Estimating the number of species in a community or ecosystem is a fundamental problem in basic and conservation ecology. Basic researchers use biodiversity estimates to study latitudinal diversity gradients, to determine relationships between local and regional diversity, and as a response variable in manipulative experiments. Conservation ecologists use such estimates to prioritize conservation efforts (Myers et al. 2000) and predict species losses due to fragmentation (Pimm and Askins 1995, Brooks et al. 1997). Much of this work relies on the species-area relationship (SAR) to scale up field measurements of diversity to broader spatial scales. However, these estimates ignore the possibility that species number may be as sensitive to the temporal scale of observation as they are to the spatial scale.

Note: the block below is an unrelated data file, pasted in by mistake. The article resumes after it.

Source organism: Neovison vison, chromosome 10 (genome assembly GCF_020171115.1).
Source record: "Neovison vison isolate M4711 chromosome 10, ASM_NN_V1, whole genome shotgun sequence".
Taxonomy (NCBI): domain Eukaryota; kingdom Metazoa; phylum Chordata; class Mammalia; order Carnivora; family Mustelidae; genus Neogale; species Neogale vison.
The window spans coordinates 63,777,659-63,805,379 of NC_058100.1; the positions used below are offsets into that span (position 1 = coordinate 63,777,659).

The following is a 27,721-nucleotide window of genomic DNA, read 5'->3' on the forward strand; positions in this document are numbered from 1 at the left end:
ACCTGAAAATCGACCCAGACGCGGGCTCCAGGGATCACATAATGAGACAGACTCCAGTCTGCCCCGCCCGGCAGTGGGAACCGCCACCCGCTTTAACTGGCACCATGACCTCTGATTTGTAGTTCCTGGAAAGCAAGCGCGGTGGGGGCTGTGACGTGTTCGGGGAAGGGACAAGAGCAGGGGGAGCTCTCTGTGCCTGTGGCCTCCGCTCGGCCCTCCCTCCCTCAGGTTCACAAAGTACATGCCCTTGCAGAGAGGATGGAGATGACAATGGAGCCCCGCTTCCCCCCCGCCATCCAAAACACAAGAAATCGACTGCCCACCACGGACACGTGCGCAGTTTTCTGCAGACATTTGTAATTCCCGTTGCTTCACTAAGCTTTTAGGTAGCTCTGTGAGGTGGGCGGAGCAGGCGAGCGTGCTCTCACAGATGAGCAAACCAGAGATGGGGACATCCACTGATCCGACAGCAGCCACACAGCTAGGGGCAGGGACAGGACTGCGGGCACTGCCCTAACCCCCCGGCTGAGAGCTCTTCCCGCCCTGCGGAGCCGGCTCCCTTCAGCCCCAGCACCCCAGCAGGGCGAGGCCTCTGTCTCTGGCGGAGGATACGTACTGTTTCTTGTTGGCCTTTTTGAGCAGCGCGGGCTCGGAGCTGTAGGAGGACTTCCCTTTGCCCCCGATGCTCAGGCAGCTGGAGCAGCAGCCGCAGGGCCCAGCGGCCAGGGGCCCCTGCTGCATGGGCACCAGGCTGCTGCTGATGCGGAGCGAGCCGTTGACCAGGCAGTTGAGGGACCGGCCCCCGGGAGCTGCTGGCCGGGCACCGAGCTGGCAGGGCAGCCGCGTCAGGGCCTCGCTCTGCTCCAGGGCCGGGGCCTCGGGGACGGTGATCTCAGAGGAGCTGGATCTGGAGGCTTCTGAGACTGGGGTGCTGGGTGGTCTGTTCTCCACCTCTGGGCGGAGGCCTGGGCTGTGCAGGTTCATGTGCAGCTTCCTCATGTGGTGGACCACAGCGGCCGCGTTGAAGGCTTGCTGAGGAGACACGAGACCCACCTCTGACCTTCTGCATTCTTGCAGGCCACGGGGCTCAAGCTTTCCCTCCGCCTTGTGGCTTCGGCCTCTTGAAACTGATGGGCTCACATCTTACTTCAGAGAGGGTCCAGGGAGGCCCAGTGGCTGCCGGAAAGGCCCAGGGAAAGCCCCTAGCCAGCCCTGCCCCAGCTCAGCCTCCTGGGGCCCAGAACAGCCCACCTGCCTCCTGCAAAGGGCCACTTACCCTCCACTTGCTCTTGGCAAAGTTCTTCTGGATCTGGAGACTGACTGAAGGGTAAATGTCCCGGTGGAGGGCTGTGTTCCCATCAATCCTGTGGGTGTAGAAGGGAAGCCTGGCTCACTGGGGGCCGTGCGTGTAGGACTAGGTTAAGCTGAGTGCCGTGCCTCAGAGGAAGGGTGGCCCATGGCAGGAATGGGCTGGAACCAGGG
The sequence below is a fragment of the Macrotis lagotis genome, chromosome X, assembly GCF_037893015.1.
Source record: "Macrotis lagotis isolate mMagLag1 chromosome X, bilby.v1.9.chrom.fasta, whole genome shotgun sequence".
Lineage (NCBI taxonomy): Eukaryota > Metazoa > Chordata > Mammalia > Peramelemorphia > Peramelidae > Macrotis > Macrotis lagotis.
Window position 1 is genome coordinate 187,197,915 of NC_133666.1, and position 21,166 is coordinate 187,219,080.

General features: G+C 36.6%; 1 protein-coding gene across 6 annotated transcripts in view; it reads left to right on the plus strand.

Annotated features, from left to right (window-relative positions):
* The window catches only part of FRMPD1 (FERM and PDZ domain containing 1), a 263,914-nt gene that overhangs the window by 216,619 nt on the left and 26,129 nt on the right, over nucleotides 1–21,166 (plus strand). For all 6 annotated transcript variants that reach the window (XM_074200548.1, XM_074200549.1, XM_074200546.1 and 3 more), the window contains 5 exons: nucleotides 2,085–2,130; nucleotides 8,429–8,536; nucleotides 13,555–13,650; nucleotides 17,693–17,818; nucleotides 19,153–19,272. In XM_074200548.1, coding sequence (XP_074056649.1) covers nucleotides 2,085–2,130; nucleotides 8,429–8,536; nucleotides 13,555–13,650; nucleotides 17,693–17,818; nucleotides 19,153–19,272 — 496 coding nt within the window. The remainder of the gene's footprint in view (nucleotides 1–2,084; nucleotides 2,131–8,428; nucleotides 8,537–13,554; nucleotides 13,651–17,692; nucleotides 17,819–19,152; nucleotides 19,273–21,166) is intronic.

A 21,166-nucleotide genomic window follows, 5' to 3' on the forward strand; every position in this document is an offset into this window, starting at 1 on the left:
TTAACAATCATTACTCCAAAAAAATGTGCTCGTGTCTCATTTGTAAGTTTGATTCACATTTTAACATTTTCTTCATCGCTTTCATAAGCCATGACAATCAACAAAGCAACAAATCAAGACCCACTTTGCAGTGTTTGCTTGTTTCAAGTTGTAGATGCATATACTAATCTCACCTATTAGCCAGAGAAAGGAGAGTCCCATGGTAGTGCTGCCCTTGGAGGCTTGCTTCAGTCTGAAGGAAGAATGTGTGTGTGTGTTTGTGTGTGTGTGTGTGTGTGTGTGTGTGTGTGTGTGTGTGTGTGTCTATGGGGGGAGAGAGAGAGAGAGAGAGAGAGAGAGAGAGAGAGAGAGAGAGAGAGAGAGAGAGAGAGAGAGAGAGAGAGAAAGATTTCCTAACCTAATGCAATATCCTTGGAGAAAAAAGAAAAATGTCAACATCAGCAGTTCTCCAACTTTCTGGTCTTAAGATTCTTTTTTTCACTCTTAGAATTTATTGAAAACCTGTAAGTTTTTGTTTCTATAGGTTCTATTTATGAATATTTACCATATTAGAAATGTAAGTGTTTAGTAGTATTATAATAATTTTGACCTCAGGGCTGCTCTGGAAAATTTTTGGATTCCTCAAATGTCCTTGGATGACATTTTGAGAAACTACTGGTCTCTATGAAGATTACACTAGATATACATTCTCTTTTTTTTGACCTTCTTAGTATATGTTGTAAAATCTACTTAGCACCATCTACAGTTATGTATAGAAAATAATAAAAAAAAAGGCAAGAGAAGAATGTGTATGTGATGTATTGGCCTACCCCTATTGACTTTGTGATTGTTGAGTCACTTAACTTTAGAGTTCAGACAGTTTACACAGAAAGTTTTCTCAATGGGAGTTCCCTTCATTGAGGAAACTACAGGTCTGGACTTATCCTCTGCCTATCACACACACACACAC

LTER at AGU Fall Meeting, 2022
DataBits Through the Years
Do fish graze the way for coral recovery?
2022 LTER Network Response to the Fourth Decadal Review
We are all interconnected
Two LTER Sites Emerge from Hurricanes Intact
Taking it to the park: mapping sawgrass vulnerability to peat collapse in the Florida Everglades
New Webinar Series: Sense of Belonging in Field Courses: What, Why, When, and How?
LTER Photo Contest Winners
Open call to join LTER DEIJ Committee Working Groups